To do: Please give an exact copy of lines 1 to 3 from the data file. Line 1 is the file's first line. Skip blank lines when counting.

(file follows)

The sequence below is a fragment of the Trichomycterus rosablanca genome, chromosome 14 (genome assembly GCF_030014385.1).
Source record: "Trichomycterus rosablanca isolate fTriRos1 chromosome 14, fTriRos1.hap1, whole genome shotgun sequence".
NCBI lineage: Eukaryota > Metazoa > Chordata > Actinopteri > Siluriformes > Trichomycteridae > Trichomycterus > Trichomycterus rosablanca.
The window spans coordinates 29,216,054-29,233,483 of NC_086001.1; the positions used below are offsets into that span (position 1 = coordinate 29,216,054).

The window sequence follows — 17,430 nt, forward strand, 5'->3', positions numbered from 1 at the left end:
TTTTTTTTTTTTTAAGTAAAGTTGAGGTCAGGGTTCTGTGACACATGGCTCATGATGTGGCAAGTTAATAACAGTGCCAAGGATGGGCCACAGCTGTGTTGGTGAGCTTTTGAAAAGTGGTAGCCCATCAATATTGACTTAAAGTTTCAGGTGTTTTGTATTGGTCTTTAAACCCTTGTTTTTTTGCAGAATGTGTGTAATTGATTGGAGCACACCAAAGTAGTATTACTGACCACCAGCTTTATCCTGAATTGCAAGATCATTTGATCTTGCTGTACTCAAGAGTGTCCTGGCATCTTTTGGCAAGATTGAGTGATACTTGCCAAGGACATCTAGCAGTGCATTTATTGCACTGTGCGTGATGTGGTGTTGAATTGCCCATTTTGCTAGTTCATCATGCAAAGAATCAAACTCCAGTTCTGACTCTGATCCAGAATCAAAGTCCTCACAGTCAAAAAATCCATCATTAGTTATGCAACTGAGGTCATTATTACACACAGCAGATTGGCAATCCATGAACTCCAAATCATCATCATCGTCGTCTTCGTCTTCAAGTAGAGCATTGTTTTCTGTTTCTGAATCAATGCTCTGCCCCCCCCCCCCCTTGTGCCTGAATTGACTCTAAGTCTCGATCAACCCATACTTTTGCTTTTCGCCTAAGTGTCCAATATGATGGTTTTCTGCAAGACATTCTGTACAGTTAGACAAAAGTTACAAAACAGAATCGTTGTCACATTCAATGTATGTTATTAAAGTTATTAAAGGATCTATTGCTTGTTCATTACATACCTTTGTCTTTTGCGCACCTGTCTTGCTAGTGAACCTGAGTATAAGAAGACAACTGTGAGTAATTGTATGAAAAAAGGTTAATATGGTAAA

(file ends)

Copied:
The sequence below is a fragment of the Trichomycterus rosablanca genome, chromosome 14 (genome assembly GCF_030014385.1).
Source record: "Trichomycterus rosablanca isolate fTriRos1 chromosome 14, fTriRos1.hap1, whole genome shotgun sequence".
NCBI lineage: Eukaryota > Metazoa > Chordata > Actinopteri > Siluriformes > Trichomycteridae > Trichomycterus > Trichomycterus rosablanca.